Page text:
Rest of the Story: Superintendent Fagen Chooses Not to Sign Letter
Colorado school superintendents recently signed a letter directed to Governor Hickenlooper and state lawmakers regarding school funding.
Douglas County School District Superintendent Liz Fagen did not sign the letter. She explains why in her own letter:
February 18, 2015
Dear DCSD Families,
I am sending a quick note today to update you on a timely topic. As you may know, the Colorado General Assembly recently convened and is expected to take on some important topics related to education over the coming months. Our lobbyist and staff are working with school districts across the state to encourage our state representatives and senators to consider legislation that would improve funding to all public K-12 institutions, student data privacy and to reduce the testing madness caused by the state’s numerous standardized tests.
Recently, Colorado’s superintendents came together, for the second year in a row, to draft a position statement on school finance and funding in this legislative session. There are 178 superintendents in Colorado and 174 chose to sign this letter on behalf of their districts. I was not one of them.
Again, I am very supportive of my colleagues and funding for Colorado’s children, but I did not believe that this particular letter was in the best interest of the Douglas County School District staff, students, and community. As you know, Colorado school finance is complex, and there were a few reasons why I did not feel that signing that particular letter was in the best interest of the students, staff, and community of the Douglas County School District.
I am very supportive of reducing the negative factor, to the extent possible, and will actively work toward this with my colleagues during the 2015 legislative session. As you may know, DCSD is currently "short" approximately $64 million on an annual and recurring basis, and remains one of the lowest funded districts in the state and on the Front Range. Our students, staff, and schools deserve for this to be remedied, and I believe that we should be working toward a five-year payback as a state.
I am also supportive of reconsidering the school finance act, as it is clear that it does not seem to be based on the actual costs of educating unique students. For example, special education students are not funded appropriately given current data in most, if not all, districts. There are likely other groups (ELL, at-risk, and gifted and talented to name a few), but there has been no statewide work to collect the data necessary to demonstrate the actual needs. As we sit, some unique students are weighted in the current school finance formula, and it seems some folks would like to "Band-Aid" the formula by advocating for pots of money outside of the formula for some groups of students and not others. I believe it is best for all students in our state to fix the core issue of the formula and properly fund all of Colorado's children while restoring the money that has been lost using the very formula that was employed to take it away.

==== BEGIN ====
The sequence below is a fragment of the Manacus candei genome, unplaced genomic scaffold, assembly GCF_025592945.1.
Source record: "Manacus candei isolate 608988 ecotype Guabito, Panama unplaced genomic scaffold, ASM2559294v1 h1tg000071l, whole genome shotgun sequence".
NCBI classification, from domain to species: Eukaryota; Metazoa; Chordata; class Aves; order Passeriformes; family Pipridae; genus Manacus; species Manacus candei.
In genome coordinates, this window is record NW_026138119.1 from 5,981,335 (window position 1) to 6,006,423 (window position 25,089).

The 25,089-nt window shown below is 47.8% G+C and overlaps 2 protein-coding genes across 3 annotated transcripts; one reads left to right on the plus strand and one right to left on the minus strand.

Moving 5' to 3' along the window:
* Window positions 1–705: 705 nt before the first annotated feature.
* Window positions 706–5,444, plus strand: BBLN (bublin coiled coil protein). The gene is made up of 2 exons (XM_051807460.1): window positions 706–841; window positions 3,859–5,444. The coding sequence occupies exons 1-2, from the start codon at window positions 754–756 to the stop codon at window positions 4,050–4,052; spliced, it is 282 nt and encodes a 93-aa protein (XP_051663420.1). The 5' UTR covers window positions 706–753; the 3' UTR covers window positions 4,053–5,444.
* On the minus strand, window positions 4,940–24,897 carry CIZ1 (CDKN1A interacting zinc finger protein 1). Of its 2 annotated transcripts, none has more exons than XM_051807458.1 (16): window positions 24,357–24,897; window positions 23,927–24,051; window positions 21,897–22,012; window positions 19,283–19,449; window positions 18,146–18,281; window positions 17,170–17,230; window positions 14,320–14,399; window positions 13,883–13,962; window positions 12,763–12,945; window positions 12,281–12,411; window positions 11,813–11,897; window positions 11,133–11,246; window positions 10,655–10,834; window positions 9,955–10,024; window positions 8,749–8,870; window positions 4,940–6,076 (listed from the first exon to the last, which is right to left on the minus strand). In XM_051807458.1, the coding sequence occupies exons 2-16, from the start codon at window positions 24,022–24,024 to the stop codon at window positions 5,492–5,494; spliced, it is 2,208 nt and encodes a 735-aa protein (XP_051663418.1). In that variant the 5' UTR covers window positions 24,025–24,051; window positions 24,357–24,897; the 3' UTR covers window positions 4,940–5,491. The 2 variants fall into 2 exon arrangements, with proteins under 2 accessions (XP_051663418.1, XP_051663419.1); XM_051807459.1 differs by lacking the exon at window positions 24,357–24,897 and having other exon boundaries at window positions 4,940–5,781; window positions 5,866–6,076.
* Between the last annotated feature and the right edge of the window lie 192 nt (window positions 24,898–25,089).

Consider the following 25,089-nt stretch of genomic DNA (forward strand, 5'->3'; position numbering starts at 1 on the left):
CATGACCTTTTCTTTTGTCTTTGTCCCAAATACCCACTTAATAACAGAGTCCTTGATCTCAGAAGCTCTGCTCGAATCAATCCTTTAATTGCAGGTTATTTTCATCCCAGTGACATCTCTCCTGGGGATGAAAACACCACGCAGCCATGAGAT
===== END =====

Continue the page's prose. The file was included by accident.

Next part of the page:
In addition, I do not think we are collectively prepared to discuss the best long-term state financial strategy or approach for 178 districts across Colorado. I believe that we should have focused the letter on the current, 2015 legislative session and the restoration of the negative factor over five years with a simultaneous re-write of the school finance act based on actual costs to educate unique children.
Finally, you may know that the original letter being contemplated by the superintendents across the state somehow landed in the Governor’s office and beyond before it was finished or signed by many superintendents. I understand that the Governor had the original letter and actually used that information in good faith to build his budget for this legislative session. After the Governor's budget arrived, and exceeded the original request, it was decided to change the letter and raise the amount requested. I am uncomfortable with this decision, as it does not represent the way DCSD prefers to work with others on behalf of children in Douglas County.
As a result of these items described above, again, I did not believe it was in the best interest of the Douglas County School District to sign the letter.
Please let me know if you have any questions or concerns.